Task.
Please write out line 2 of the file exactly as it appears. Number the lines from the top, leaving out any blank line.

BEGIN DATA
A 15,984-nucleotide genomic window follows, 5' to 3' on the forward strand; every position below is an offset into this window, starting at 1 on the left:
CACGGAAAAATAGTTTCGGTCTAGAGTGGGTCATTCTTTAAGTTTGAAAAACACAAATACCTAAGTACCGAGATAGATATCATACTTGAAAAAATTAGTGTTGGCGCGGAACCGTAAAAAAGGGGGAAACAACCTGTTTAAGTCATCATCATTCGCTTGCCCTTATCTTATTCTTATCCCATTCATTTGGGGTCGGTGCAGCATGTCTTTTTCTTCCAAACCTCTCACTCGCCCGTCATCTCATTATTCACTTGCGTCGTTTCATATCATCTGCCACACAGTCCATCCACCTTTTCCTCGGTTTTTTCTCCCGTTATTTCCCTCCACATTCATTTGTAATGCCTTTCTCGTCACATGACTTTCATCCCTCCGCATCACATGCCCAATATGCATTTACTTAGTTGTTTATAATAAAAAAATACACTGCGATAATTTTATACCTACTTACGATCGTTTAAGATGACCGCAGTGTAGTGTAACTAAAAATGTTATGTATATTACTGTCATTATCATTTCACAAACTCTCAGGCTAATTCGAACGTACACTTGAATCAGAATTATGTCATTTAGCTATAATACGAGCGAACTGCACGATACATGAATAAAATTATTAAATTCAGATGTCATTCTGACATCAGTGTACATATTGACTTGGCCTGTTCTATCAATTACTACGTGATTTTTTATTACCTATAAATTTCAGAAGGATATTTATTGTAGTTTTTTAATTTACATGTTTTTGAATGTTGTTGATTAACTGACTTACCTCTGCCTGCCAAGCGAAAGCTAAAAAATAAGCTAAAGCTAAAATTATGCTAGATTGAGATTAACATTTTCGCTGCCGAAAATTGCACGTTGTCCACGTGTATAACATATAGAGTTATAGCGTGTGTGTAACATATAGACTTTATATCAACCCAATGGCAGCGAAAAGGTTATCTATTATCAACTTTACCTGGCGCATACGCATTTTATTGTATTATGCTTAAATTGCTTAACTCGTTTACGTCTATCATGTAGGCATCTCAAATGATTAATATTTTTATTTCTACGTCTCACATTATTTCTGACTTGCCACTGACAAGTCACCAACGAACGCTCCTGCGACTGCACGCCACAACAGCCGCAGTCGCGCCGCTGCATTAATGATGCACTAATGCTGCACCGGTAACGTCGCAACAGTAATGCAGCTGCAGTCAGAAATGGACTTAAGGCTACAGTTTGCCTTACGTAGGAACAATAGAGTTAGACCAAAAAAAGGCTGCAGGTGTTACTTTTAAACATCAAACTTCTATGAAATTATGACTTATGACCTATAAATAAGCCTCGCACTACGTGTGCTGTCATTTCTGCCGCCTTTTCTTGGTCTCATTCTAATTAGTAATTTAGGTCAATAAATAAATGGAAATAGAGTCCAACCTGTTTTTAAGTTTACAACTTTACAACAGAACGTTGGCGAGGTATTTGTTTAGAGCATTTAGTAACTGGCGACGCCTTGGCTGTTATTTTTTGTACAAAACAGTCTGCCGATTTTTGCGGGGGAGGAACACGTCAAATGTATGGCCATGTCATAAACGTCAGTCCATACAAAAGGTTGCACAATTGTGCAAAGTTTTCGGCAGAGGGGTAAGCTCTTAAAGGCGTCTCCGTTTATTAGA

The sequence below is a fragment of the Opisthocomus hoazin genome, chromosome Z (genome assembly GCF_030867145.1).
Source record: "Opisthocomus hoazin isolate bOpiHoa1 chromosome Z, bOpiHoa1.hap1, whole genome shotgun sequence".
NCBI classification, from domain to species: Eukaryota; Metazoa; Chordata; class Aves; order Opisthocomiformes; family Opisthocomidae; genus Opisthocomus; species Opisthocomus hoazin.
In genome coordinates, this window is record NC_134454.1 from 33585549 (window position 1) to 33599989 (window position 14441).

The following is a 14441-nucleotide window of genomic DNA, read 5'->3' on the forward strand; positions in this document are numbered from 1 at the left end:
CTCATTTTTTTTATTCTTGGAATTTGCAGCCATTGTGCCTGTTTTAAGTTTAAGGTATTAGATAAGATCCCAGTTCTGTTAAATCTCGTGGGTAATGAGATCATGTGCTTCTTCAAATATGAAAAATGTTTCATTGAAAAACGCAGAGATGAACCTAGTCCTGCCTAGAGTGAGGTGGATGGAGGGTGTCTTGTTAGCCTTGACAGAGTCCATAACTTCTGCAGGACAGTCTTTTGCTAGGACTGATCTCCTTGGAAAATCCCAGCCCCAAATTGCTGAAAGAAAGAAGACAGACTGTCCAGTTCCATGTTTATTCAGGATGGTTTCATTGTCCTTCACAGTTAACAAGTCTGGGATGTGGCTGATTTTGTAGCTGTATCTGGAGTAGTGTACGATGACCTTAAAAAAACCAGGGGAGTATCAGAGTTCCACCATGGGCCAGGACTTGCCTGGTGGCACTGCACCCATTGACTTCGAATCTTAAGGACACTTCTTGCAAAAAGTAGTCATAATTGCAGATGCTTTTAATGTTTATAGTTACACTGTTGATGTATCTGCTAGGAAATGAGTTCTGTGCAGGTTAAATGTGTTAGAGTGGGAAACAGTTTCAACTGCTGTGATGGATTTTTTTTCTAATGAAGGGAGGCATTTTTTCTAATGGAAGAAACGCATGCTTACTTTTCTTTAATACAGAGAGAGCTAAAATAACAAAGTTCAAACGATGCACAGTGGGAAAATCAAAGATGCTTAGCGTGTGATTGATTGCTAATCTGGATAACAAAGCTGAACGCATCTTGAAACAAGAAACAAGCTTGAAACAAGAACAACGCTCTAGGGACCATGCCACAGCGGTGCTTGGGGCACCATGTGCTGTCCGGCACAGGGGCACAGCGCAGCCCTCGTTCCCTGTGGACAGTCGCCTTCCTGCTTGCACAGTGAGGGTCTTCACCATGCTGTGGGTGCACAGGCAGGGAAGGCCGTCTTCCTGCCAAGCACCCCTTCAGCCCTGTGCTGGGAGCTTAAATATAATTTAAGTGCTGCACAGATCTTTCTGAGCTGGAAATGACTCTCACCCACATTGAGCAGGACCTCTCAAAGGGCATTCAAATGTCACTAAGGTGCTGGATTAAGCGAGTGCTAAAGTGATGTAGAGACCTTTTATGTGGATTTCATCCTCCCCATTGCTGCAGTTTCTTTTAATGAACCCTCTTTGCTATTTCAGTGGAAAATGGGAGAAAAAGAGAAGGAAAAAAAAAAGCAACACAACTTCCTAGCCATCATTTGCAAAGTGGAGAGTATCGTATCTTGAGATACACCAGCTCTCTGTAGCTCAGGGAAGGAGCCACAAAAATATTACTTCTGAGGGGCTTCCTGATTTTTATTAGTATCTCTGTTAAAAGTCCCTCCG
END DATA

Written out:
CACGGAAAAATAGTTTCGGTCTAGAGTGGGTCATTCTTTAAGTTTGAAAAACACAAATACCTAAGTACCGAGATAGATATCATACTTGAAAAAATTAGTGTTGGCGCGGAACCGTAAAAAAGGGGGAAACAACCTGTTTAAGTCATCATCATTCGCTTGCCCTTATCTTATTCTTATCCCATTCATTTGGGGTCGGTGCAGCATGTCTTTTTCTTCCAAACCTCTCACTCGCCCGTCATCTCATTATTCACTTGCGTCGTTTCATATCATCTGCCACACAGTCCATCCACCTTTTCCTCGGTTTTTTCTCCCGTTATTTCCCTCCACATTCATTTGTAATGCCTTTCTCGTCACATGACTTTCATCCCTCCGCATCACATGCCCAATATGCATTTACTTAGTTGTTTATAATAAAAAAATACACTGCGATAATTTTATACCTACTTACGATCGTTTAAGATGACCGCAGTGTAGTGTAACTAAAAATGTTATGTATATTACTGTCATTATCATTTCACAAACTCTCAGGCTAATTCGAACGTACACTTGAATCAGAATTATGTCATTTAGCTATAATACGAGCGAACTGCACGATACATGAATAAAATTATTAAATTCAGATGTCATTCTGACATCAGTGTACATATTGACTTGGCCTGTTCTATCAATTACTACGTGATTTTTTATTACCTATAAATTTCAGAAGGATATTTATTGTAGTTTTTTAATTTACATGTTTTTGAATGTTGTTGATTAACTGACTTACCTCTGCCTGCCAAGCGAAAGCTAAAAAATAAGCTAAAGCTAAAATTATGCTAGATTGAGATTAACATTTTCGCTGCCGAAAATTGCACGTTGTCCACGTGTATAACATATAGAGTTATAGCGTGTGTGTAACATATAGACTTTATATCAACCCAATGGCAGCGAAAAGGTTATCTATTATCAACTTTACCTGGCGCATACGCATTTTATTGTATTATGCTTAAATTGCTTAACTCGTTTACGTCTATCATGTAGGCATCTCAAATGATTAATATTTTTATTTCTACGTCTCACATTATTTCTGACTTGCCACTGACAAGTCACCAACGAACGCTCCTGCGACTGCACGCCACAACAGCCGCAGTCGCGCCGCTGCATTAATGATGCACTAATGCTGCACCGGTAACGTCGCAACAGTAATGCAGCTGCAGTCAGAAATGGACTTAAGGCTACAGTTTGCCTTACGTAGGAACAATAGAGTTAGACCAAAAAAAGGCTGCAGGTGTTACTTTTAAACATCAAACTTCTATGAAATTATGACTTATGACCTATAAATAAGCCTCGCACTACGTGTGCTGTCATTTCTGCCGCCTTTTCTTGGTCTCATTCTAATTAGTAATTTAGGTCAATAAATAAATGGAAATAGAGTCCAACCTGTTTTTAAGTTTACAACTTTACAACAGAACGTTGGCGAGGTATTTGTTTAGAGCATTTAGTAACTGGCGACGCCTTGGCTGTTATTTTTTGTACAAAACAGTCTGCCGATTTTTGCGGGGGAGGAACACGTCAAATGTATGGCCATGTCATAAACGTCAGTCCATACAAAAGGTTGCACAATTGTGCAAAGTTTTCGGCAGAGGGGTAAGCTCTTAAAGGCGTCTCCGTTTATTAGA